Jesse Jackson Compares UK to Taliban over ‘White Male Supremacy’

CHICAGO, ILLINOIS - NOVEMBER 20: Civil rights leader Rev. Jesse Jackson marches with activists protesting the verdict in the Kyle Rittenhouse trial on November 20, 2021 in Chicago, Illinois. Rittenhouse, an Illinois teenager, was was found not guilty of all charges in the fatal shootings of Joseph Rosenbaum and Anthony …
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Rev. Jesse Jackson has compared the UK to the Taliban over the presence of ‘white male supremacy’ within the country.

Left-wing activist Reverend Jesse Jackson has compared the UK to the Taliban over elements of “white male supremacy” within the country.

Jackson had previously referred to Britain as the “mother of racism” after a government report found that the country was not “deliberately rigged against ethnic minorities”.

“Women and people of colour are still facing the shadow of white male supremacy both here and in the US,” Jackson, who was visiting the United Kingdom, told The Guardian on Monday.

“We complain about the Taliban but we do it ourselves in a nicer, gentler way,” he added.

Jackson also criticised the lack of so-called “affirmative action” within the UK.

“There must be some form of affirmative action after years of negative action,” the civil rights leader said.

The measures, which aim to increase the number of people from minority backgrounds in various parts of society, are often not possible in the UK, falling foul of British anti-discrimination law.

Despite this, diversity quotas have been used by public institutions such as the state-owned BBC to increase the number of people employed from minority backgrounds.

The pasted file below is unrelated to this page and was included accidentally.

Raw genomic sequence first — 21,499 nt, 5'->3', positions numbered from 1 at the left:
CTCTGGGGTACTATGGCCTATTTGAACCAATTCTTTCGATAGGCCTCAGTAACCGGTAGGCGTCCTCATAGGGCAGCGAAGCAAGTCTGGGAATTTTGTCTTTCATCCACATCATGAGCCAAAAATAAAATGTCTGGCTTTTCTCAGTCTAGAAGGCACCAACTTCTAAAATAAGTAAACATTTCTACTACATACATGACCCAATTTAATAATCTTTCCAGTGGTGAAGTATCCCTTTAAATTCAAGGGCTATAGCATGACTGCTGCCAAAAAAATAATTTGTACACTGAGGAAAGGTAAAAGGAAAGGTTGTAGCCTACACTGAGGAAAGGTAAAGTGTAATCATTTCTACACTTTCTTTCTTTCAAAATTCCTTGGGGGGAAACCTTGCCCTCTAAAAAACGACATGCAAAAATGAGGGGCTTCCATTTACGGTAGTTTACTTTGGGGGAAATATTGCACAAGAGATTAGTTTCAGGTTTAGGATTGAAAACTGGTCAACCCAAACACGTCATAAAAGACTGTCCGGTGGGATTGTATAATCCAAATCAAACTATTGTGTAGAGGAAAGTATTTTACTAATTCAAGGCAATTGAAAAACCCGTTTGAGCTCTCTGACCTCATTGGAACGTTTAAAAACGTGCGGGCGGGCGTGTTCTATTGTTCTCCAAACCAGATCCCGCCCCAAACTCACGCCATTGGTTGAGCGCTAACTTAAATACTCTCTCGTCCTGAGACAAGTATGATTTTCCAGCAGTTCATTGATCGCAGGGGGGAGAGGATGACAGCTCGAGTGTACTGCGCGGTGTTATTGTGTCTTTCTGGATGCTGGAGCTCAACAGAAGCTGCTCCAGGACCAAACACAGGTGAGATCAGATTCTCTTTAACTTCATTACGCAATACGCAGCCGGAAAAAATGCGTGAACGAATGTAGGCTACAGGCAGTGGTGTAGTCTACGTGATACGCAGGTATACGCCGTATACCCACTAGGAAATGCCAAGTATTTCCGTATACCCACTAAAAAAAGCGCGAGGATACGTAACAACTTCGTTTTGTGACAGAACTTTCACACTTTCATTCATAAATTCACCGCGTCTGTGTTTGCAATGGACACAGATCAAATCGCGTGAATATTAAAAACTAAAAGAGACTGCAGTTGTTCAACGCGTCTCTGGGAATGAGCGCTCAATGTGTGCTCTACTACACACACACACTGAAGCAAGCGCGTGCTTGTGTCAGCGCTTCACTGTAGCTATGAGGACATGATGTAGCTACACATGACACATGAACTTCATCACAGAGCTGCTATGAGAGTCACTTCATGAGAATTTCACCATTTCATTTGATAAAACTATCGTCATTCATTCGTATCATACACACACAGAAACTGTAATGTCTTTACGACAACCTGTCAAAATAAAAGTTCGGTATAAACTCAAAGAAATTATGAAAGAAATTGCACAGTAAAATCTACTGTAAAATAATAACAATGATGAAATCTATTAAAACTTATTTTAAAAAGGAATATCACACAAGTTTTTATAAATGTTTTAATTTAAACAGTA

Jackson also heaped praise on the controversial Black Lives Matter movement, saying that it was “consciousness-raising”, and that it was “a new name for an old process”, following in the footsteps of the black power movement in the US.

This is not the first time Jackson has criticised the United Kingdom.

After a report by Prime Minister Boris Johnson’s government concluded that Britain was in fact not “deliberately rigged against ethnic minorities”, Jackson contested the findings, saying that Britain was the “mother of racism”.

“I’ve travelled across Britain and clearly there’s a pattern of racism,” Jackson said, going on to emphasise that Britain played a major role in enslaving Africans.

This is despite the fact that Britain was one of the first major powers to abolish the practice in 1807, going so far as to put the Royal Navy to work freeing slaves and chasing slavers from both domestic and international ships.

Jackson however claimed that because of Britain’s influence in the historical slave trade, the nation “owns racism and people know it”.

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